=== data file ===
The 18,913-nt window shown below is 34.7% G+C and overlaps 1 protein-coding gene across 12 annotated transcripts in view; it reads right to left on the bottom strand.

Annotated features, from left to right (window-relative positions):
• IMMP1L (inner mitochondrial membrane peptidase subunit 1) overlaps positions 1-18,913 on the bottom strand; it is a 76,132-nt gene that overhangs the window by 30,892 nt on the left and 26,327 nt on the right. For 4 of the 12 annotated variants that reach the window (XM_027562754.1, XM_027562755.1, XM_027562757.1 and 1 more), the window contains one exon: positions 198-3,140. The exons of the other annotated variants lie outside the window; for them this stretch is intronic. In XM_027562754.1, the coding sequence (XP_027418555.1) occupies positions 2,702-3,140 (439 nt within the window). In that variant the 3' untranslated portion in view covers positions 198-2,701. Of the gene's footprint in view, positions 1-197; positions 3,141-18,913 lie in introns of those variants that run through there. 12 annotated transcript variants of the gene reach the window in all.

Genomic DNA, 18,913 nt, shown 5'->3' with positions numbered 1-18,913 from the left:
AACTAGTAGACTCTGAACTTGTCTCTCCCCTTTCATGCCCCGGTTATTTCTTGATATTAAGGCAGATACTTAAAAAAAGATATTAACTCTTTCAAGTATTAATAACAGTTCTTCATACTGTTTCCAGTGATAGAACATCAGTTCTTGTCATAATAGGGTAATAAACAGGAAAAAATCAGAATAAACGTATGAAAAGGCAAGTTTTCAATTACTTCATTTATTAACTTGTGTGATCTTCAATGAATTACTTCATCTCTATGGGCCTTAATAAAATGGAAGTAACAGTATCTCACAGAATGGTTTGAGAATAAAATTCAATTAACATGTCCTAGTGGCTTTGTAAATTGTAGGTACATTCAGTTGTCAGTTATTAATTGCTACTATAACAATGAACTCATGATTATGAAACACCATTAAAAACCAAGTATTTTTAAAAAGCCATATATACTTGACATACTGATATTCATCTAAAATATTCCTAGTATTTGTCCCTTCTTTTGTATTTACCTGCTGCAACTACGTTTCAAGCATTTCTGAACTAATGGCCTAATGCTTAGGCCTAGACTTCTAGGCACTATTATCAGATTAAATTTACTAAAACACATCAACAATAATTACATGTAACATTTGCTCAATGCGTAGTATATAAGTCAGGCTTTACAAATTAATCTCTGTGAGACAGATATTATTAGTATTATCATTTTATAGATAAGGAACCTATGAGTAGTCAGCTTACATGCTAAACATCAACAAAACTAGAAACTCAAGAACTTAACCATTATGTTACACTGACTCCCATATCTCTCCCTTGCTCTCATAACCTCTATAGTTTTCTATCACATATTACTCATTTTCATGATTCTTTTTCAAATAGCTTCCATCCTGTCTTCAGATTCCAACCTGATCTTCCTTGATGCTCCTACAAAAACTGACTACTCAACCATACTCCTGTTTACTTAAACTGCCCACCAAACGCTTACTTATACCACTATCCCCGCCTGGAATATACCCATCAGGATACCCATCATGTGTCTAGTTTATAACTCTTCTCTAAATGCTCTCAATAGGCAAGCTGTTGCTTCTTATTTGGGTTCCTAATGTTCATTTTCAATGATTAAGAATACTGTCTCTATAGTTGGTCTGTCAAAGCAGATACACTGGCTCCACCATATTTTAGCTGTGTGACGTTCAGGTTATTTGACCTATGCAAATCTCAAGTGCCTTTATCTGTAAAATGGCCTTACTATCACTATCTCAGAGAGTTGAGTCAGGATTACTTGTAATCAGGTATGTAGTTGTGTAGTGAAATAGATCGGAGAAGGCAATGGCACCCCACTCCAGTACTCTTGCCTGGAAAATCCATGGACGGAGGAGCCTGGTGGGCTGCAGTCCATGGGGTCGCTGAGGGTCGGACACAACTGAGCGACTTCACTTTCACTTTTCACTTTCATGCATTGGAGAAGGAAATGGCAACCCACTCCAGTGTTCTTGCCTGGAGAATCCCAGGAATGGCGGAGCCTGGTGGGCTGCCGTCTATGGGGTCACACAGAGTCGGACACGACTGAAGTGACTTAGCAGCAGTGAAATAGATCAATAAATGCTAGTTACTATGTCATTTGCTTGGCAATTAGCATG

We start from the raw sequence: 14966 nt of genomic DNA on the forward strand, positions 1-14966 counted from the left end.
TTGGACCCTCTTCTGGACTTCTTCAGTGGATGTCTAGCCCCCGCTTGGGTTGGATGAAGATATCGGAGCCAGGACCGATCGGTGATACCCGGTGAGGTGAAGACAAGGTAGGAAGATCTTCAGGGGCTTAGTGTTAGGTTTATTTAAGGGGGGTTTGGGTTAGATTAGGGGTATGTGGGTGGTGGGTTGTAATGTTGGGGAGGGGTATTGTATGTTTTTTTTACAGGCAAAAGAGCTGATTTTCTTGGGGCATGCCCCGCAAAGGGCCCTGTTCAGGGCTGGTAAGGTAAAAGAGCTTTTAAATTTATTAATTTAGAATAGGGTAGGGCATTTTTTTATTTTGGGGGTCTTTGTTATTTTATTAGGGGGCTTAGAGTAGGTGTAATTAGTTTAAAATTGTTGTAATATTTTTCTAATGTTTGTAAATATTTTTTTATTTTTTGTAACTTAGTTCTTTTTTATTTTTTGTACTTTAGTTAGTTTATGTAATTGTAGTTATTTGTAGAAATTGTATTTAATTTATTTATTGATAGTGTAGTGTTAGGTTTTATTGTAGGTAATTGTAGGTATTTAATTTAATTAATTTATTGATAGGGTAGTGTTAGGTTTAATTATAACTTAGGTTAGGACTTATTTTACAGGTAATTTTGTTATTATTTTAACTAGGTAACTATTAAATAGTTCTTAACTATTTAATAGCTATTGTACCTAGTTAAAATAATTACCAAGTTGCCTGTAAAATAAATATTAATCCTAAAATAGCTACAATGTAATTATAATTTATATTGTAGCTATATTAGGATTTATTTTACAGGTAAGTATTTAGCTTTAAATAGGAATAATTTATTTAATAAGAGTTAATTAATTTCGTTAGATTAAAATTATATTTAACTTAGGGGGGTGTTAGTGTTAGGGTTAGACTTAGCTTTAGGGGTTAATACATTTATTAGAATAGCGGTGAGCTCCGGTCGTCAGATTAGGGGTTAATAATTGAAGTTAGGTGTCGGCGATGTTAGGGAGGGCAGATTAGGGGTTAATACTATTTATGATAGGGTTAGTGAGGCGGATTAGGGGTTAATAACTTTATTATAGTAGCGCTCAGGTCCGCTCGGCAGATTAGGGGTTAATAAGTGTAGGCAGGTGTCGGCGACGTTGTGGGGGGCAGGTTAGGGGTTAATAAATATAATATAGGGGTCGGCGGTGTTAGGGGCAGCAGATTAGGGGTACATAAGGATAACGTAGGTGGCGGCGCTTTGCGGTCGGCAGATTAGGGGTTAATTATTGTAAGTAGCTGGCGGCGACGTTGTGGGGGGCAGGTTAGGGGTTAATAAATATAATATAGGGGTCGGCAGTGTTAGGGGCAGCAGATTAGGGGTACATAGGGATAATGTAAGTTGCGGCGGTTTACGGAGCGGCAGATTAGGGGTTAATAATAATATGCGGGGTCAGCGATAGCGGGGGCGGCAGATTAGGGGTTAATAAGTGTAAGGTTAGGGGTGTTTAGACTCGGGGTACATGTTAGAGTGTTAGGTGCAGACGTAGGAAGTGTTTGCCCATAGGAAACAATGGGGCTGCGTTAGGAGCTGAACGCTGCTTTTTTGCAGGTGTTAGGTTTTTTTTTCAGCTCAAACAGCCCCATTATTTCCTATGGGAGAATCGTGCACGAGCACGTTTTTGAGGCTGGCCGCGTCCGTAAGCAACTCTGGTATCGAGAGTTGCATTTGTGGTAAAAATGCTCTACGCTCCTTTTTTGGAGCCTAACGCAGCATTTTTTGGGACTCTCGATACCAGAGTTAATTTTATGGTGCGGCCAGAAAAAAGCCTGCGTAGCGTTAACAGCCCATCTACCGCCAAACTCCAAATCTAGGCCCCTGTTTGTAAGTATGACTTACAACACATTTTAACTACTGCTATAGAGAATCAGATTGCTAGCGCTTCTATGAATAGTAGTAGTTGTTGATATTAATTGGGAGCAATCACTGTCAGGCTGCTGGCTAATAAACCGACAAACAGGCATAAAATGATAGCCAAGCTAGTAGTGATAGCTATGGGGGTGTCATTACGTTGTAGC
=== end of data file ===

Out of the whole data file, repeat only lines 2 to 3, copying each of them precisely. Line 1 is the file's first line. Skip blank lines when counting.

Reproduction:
Annotated features, from left to right (window-relative positions):
• IMMP1L (inner mitochondrial membrane peptidase subunit 1) overlaps positions 1-18,913 on the bottom strand; it is a 76,132-nt gene that overhangs the window by 30,892 nt on the left and 26,327 nt on the right. For 4 of the 12 annotated variants that reach the window (XM_027562754.1, XM_027562755.1, XM_027562757.1 and 1 more), the window contains one exon: positions 198-3,140. The exons of the other annotated variants lie outside the window; for them this stretch is intronic. In XM_027562754.1, the coding sequence (XP_027418555.1) occupies positions 2,702-3,140 (439 nt within the window). In that variant the 3' untranslated portion in view covers positions 198-2,701. Of the gene's footprint in view, positions 1-197; positions 3,141-18,913 lie in introns of those variants that run through there. 12 annotated transcript variants of the gene reach the window in all.